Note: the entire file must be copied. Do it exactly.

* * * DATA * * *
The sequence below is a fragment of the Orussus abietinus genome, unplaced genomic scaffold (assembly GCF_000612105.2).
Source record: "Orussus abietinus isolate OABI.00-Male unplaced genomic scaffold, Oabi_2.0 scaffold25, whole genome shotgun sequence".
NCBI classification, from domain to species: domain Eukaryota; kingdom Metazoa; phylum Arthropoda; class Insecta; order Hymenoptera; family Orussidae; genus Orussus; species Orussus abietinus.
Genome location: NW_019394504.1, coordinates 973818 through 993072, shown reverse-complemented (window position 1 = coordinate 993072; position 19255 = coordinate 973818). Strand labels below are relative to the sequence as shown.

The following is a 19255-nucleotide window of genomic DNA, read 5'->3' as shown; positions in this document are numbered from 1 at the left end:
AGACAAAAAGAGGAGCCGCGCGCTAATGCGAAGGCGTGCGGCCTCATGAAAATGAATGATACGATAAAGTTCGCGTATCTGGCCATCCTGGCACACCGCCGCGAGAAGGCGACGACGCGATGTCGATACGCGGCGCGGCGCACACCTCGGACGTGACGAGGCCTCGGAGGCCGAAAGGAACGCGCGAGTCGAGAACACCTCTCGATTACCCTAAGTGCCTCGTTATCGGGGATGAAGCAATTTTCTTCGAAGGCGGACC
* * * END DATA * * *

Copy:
The sequence below is a fragment of the Orussus abietinus genome, unplaced genomic scaffold (assembly GCF_000612105.2).
Source record: "Orussus abietinus isolate OABI.00-Male unplaced genomic scaffold, Oabi_2.0 scaffold25, whole genome shotgun sequence".
NCBI classification, from domain to species: domain Eukaryota; kingdom Metazoa; phylum Arthropoda; class Insecta; order Hymenoptera; family Orussidae; genus Orussus; species Orussus abietinus.
Genome location: NW_019394504.1, coordinates 973818 through 993072, shown reverse-complemented (window position 1 = coordinate 993072; position 19255 = coordinate 973818). Strand labels below are relative to the sequence as shown.

The following is a 19255-nucleotide window of genomic DNA, read 5'->3' as shown; positions in this document are numbered from 1 at the left end:
AGACAAAAAGAGGAGCCGCGCGCTAATGCGAAGGCGTGCGGCCTCATGAAAATGAATGATACGATAAAGTTCGCGTATCTGGCCATCCTGGCACACCGCCGCGAGAAGGCGACGACGCGATGTCGATACGCGGCGCGGCGCACACCTCGGACGTGACGAGGCCTCGGAGGCCGAAAGGAACGCGCGAGTCGAGAACACCTCTCGATTACCCTAAGTGCCTCGTTATCGGGGATGAAGCAATTTTCTTCGAAGGCGGACC